There was once an experiment where professional hairstylists gave great haircuts to some homeless people off the street. The result was a shock to both the individuals and the onlookers. It’s amazing how someone’s appearance affects how we think of the person. We are warned not to judge a book by its cover, but so many times that’s exactly what we do.

I think the same principle applies spiritually. Sometimes we look at someone and he or she seems like a terrible person. But perhaps that’s not the real person. Maybe with some love and encouragement that person could be transformed into someone we would hardly recognize.

Often, when we see people, we judge by what we see on the surface. But there is so much more to any individual beyond what we superficially encounter. Sometimes we are even blind to their good spots. In Song of Songs (also known as Song of Solomon), the woman — who represents the people of Israel — said the following: “Do not stare at me because I am dark...” In other words, she was saying “don’t focus on my present appearance... that is not the true me.”

The Jewish sages explain that the woman was expressing the idea that just as a person may get a stain on a garment, sometimes a person gets a stain on their soul. She might be dark like the tents of Kedar” but she can yet be “like the tent curtains of Solomon.” The woman was pleading with the man — who symbolizes God — not to judge her as she appeared in the present but as to who she really was and who she would eventually become.

This reminds me of how God promised Abraham that his offspring would be like stars in the sky (Genesis 15:5). One explanation of this promise is that just as stars are but a speck in the sky from our vantage point, in reality, they are bright and luminous. Similarly, the offspring of Abraham might not look like much from a distance at times, but if we take the time to look closely, we can see their greatness as a people.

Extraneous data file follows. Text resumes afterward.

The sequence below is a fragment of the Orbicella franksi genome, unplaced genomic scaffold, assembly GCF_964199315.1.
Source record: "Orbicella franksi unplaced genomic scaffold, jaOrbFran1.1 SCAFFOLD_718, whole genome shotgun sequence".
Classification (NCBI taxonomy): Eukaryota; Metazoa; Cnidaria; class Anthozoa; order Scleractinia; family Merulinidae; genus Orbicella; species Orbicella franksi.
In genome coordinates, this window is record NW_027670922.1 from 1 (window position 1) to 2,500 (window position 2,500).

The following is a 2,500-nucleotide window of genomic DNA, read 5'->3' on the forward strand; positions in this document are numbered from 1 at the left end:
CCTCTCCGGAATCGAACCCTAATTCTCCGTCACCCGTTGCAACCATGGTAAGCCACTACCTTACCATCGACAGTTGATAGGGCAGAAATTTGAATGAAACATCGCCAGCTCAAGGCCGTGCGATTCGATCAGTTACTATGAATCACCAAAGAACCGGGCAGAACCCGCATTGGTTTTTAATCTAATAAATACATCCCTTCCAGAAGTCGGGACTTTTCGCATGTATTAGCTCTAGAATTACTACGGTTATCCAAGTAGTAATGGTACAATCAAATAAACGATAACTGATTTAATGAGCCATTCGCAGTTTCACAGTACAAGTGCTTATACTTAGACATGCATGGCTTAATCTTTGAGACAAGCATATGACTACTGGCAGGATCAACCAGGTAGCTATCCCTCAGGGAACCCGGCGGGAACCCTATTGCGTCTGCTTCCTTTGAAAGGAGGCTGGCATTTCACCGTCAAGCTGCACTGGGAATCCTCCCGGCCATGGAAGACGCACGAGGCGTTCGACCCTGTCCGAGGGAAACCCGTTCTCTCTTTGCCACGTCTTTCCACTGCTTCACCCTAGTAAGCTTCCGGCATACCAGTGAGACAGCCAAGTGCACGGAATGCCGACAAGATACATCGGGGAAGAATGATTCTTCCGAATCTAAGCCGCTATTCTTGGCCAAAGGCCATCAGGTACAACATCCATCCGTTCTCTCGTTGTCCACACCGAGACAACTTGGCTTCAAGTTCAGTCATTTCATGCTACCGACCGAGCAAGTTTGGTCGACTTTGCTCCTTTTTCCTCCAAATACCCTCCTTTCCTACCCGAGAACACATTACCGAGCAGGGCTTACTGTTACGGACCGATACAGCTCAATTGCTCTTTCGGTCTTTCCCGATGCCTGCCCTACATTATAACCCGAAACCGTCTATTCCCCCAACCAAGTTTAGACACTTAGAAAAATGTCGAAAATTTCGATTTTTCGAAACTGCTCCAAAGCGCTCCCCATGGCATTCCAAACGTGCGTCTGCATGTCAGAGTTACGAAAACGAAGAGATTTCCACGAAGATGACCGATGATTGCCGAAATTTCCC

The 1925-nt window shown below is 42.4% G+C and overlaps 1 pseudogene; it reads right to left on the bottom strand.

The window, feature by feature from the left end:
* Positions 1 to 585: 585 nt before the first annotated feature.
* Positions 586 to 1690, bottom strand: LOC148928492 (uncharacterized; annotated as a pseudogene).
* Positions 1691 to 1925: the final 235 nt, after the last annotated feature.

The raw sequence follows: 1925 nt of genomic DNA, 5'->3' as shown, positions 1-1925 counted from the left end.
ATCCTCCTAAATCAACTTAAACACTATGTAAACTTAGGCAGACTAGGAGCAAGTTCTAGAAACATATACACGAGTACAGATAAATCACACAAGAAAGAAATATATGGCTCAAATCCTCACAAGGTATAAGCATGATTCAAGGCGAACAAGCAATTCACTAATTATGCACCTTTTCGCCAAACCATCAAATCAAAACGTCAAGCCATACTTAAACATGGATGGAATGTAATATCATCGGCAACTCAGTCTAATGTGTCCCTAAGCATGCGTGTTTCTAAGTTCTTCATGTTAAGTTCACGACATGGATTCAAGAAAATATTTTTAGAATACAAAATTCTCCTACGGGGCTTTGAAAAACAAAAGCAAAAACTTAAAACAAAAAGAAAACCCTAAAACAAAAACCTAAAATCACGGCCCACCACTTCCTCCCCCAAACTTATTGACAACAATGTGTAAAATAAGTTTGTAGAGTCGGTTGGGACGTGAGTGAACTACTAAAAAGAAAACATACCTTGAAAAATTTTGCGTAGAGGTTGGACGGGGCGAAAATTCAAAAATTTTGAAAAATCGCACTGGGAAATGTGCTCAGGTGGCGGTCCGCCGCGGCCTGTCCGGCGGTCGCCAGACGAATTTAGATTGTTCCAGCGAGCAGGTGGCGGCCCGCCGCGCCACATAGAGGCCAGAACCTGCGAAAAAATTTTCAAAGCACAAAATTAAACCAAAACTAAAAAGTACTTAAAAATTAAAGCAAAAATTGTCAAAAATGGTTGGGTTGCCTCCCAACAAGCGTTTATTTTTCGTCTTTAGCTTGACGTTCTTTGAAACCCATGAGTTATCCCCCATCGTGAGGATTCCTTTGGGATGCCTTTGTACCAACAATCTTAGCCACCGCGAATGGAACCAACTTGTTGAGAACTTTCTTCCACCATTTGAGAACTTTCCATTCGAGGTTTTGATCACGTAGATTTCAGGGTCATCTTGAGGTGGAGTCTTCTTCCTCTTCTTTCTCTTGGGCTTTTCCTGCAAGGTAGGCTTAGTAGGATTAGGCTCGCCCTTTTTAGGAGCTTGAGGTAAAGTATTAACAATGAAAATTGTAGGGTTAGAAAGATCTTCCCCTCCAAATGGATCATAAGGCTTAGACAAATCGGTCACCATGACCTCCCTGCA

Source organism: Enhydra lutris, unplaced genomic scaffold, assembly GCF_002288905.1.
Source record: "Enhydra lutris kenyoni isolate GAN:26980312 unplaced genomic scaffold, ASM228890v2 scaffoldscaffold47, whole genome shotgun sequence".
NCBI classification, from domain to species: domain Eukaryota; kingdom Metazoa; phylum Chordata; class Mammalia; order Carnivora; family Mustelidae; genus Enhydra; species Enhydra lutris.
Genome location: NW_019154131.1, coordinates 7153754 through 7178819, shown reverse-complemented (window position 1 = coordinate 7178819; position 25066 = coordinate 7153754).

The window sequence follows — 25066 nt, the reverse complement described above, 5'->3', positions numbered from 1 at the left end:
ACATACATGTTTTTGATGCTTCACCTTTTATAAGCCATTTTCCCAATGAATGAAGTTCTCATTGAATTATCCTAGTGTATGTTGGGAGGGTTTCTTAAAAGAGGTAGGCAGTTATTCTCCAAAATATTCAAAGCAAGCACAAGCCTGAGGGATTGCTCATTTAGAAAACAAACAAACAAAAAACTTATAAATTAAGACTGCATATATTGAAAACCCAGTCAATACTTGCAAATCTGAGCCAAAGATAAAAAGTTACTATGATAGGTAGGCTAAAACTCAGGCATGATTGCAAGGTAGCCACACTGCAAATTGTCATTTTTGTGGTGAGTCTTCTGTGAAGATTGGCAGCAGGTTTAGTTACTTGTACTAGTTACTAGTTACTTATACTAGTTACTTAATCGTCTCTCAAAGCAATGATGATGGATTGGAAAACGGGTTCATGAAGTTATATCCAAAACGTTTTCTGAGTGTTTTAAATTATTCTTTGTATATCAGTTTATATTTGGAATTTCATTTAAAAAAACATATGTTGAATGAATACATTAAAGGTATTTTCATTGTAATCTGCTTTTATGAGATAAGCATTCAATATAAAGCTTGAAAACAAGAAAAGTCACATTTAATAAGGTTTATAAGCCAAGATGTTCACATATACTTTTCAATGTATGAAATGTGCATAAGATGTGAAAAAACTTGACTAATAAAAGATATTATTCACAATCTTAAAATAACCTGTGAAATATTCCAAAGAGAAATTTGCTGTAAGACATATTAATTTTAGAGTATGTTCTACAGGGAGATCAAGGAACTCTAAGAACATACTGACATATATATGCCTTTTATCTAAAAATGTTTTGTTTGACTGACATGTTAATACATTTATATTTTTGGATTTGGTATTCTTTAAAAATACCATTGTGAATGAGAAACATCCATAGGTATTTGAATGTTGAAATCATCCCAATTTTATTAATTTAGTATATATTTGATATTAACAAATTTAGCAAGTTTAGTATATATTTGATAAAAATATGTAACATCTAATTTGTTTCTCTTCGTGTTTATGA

These teachings remind us about the importance of seeing the people in our lives not merely as they are, but as how they can be. We need to see people for their potential and not their shortcomings. We need to look closely at a person’s strengths and look away from their weaknesses. When we see others for how they really are in God’s eyes, they might begin to see themselves that way, too.

page2image24216 page2image25480 page2image25640 page2image25800 page2image25960 page2image26384 page2image26544 page2image26704 page2image26864 page2image27024 page2image27184 page2image27608 page2image28032 page2image28456 page2image28616 page2image28776 page2image28936 page2image29096 page2image29256 page2image29416 page2image29576 page2image29736 page2image29896 page2image30056 page2image30216 page2image30376 page2image30536 page2image30696 page2image30856 page2image31016 page2image31176 page2image31336 page2image31496 page2image31656 page2image31816 page2image31976 page2image32136 page2image32296 page2image32456 page2image32616 page2image32776 page2image32936 page2image33096 page2image33256 page2image33416

“Dark am I, yet lovely, daughters of Jerusalem,

dark like the tents of Kedar,
like the tent curtains of Solomon.

Do not stare at me because I am dark, because I am darkened by the sun.

My mother’s sons were angry with me and made me take care of the vineyards; my own vineyard I had to neglect.”

Song of Songs 1:5–6